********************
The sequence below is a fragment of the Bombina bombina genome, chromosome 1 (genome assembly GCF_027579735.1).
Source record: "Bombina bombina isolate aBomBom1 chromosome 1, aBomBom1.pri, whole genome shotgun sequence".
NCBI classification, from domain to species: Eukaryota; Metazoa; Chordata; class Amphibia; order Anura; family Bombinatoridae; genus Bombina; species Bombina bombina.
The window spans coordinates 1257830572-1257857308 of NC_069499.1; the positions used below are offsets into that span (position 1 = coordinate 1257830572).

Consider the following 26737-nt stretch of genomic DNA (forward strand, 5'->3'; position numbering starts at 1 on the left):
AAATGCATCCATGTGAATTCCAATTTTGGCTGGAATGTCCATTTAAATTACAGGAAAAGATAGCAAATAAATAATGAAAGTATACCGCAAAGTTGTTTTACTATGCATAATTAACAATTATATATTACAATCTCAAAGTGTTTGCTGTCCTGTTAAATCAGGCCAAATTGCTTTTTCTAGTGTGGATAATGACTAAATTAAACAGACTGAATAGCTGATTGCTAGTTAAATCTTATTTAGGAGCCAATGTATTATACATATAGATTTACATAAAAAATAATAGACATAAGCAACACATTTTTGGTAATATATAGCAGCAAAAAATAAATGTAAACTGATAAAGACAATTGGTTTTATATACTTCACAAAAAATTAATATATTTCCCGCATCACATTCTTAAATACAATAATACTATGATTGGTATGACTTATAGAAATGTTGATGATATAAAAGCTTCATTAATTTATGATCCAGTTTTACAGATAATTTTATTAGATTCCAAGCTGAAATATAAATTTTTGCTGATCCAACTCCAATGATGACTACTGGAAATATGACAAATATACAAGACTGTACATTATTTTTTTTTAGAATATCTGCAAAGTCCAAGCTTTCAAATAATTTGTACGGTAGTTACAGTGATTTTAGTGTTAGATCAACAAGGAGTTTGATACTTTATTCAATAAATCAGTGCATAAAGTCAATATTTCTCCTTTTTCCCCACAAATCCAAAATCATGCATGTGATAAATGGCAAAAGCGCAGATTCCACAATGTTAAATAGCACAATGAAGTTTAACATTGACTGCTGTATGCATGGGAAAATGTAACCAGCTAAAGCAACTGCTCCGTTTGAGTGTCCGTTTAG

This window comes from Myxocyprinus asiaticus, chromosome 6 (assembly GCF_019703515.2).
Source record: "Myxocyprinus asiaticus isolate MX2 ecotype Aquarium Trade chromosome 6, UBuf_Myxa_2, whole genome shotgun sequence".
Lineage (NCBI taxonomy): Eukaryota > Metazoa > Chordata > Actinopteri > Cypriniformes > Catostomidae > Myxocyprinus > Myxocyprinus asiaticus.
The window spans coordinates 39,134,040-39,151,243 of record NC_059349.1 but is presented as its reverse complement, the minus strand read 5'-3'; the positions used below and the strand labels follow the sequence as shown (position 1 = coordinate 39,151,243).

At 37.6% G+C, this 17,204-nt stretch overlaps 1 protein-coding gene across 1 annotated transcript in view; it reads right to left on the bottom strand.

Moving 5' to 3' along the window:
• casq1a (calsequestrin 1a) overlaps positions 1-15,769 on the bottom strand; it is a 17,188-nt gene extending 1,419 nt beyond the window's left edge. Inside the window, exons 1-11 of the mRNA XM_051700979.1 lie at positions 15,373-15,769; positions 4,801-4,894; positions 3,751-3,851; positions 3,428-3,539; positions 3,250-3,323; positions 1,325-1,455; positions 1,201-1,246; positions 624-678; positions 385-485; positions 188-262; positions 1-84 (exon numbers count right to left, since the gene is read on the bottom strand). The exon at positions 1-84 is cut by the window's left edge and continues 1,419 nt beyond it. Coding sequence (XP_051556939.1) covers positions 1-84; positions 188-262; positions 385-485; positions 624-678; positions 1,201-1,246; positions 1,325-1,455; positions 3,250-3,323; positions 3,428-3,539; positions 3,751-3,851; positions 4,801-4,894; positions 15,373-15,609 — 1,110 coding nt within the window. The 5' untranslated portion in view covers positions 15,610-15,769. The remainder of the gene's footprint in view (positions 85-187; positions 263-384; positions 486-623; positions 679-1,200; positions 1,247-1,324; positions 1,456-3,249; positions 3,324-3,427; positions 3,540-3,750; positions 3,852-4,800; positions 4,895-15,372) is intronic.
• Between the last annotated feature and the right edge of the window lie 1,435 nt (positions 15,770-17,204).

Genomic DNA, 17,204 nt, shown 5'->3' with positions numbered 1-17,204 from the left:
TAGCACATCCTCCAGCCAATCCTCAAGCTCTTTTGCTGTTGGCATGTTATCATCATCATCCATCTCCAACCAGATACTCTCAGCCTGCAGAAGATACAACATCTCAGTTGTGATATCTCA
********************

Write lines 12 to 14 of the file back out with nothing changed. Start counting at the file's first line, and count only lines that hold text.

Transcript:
Moving 5' to 3' along the window:
• casq1a (calsequestrin 1a) overlaps positions 1-15,769 on the bottom strand; it is a 17,188-nt gene extending 1,419 nt beyond the window's left edge. Inside the window, exons 1-11 of the mRNA XM_051700979.1 lie at positions 15,373-15,769; positions 4,801-4,894; positions 3,751-3,851; positions 3,428-3,539; positions 3,250-3,323; positions 1,325-1,455; positions 1,201-1,246; positions 624-678; positions 385-485; positions 188-262; positions 1-84 (exon numbers count right to left, since the gene is read on the bottom strand). The exon at positions 1-84 is cut by the window's left edge and continues 1,419 nt beyond it. Coding sequence (XP_051556939.1) covers positions 1-84; positions 188-262; positions 385-485; positions 624-678; positions 1,201-1,246; positions 1,325-1,455; positions 3,250-3,323; positions 3,428-3,539; positions 3,751-3,851; positions 4,801-4,894; positions 15,373-15,609 — 1,110 coding nt within the window. The 5' untranslated portion in view covers positions 15,610-15,769. The remainder of the gene's footprint in view (positions 85-187; positions 263-384; positions 486-623; positions 679-1,200; positions 1,247-1,324; positions 1,456-3,249; positions 3,324-3,427; positions 3,540-3,750; positions 3,852-4,800; positions 4,895-15,372) is intronic.
• Between the last annotated feature and the right edge of the window lie 1,435 nt (positions 15,770-17,204).